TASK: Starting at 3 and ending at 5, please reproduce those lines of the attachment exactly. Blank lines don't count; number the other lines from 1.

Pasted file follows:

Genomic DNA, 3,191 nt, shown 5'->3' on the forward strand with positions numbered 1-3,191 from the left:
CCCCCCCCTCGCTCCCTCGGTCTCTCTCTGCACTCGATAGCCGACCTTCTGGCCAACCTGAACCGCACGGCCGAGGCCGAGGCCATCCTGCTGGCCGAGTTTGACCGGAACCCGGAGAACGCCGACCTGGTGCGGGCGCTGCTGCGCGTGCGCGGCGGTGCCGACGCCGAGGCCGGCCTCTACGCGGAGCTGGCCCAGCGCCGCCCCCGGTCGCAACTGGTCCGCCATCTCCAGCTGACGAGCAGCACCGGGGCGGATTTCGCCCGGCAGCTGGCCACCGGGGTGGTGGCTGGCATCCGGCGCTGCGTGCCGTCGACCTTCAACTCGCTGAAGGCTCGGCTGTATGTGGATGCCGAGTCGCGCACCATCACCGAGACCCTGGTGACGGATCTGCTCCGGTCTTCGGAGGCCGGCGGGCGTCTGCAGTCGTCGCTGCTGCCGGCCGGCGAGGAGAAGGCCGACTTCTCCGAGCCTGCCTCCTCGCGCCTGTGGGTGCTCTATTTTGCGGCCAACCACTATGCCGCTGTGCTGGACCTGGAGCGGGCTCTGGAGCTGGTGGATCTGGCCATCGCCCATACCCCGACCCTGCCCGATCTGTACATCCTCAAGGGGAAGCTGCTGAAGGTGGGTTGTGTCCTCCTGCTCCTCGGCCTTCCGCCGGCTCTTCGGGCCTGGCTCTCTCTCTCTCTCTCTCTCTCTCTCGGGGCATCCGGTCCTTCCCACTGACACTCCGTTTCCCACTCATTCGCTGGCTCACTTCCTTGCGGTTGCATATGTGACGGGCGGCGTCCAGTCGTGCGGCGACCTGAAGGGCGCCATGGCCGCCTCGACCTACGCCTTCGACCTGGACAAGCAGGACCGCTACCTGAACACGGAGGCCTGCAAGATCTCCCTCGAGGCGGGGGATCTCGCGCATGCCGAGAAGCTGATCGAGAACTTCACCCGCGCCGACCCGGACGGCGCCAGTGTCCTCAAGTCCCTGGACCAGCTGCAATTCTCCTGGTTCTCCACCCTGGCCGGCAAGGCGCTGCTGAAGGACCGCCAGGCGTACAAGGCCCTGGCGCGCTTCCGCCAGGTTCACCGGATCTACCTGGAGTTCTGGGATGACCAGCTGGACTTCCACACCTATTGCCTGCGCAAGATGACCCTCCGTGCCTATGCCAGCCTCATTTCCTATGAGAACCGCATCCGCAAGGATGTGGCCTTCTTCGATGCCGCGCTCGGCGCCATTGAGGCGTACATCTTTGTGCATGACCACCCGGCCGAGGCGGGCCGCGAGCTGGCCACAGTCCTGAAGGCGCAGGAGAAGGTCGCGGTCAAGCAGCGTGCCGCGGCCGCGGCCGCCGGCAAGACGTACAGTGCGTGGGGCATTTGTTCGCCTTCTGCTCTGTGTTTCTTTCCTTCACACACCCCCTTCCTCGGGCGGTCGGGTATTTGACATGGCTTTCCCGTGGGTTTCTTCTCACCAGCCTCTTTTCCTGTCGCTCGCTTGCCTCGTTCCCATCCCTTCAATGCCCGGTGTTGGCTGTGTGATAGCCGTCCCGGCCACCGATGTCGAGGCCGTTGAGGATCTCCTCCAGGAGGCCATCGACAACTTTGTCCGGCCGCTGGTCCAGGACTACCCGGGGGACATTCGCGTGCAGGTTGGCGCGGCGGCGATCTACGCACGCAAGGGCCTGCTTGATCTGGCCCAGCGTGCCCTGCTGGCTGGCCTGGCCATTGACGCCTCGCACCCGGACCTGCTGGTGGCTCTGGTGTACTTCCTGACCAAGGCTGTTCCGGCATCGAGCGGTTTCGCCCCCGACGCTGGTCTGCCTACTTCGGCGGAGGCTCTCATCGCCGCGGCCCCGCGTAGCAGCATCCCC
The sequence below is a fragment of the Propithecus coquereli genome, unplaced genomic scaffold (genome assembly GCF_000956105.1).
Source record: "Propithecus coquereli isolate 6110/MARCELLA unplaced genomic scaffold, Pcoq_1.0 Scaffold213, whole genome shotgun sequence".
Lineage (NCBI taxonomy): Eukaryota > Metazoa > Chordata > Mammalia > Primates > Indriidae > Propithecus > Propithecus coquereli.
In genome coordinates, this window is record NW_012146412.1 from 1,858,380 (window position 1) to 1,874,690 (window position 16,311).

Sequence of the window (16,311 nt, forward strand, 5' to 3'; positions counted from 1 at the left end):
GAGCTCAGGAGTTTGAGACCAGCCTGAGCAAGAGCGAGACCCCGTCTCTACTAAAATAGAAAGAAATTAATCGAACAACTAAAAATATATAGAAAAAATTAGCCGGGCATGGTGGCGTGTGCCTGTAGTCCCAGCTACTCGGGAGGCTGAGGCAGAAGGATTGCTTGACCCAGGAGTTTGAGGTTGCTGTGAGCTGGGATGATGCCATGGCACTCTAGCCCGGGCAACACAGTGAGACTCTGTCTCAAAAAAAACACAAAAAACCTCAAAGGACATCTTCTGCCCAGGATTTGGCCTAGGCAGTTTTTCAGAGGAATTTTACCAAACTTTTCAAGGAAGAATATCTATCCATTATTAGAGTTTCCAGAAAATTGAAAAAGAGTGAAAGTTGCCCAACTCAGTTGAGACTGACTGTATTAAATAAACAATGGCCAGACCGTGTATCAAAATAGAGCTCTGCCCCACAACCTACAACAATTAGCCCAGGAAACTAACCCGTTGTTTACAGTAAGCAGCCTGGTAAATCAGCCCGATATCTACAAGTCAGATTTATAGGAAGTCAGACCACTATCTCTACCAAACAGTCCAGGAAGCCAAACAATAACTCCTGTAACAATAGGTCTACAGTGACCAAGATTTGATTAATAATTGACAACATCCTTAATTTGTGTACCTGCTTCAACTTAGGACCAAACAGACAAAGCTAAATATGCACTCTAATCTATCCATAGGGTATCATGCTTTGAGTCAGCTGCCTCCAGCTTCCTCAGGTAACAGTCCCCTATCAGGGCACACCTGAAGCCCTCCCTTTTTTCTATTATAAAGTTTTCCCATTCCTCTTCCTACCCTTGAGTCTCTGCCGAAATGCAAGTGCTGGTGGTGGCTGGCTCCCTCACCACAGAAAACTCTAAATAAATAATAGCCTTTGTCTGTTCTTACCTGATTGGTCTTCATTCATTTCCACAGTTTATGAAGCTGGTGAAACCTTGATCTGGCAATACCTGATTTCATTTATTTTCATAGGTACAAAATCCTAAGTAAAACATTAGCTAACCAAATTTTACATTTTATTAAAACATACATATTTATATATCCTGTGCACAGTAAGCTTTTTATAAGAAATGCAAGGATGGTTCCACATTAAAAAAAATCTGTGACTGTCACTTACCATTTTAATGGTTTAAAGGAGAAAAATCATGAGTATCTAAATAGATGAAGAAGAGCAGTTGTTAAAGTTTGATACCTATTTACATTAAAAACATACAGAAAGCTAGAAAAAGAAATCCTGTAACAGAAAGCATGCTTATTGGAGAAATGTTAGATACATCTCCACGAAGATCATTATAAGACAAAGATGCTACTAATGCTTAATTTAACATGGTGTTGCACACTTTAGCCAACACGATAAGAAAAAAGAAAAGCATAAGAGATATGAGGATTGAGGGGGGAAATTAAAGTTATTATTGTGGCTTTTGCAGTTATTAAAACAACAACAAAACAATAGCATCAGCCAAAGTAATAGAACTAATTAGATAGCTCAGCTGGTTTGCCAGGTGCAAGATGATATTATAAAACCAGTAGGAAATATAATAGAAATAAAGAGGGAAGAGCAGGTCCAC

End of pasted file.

The sequence below is a fragment of the Propithecus coquereli genome, unplaced genomic scaffold (genome assembly GCF_000956105.1).
Source record: "Propithecus coquereli isolate 6110/MARCELLA unplaced genomic scaffold, Pcoq_1.0 Scaffold213, whole genome shotgun sequence".
Lineage (NCBI taxonomy): Eukaryota > Metazoa > Chordata > Mammalia > Primates > Indriidae > Propithecus > Propithecus coquereli.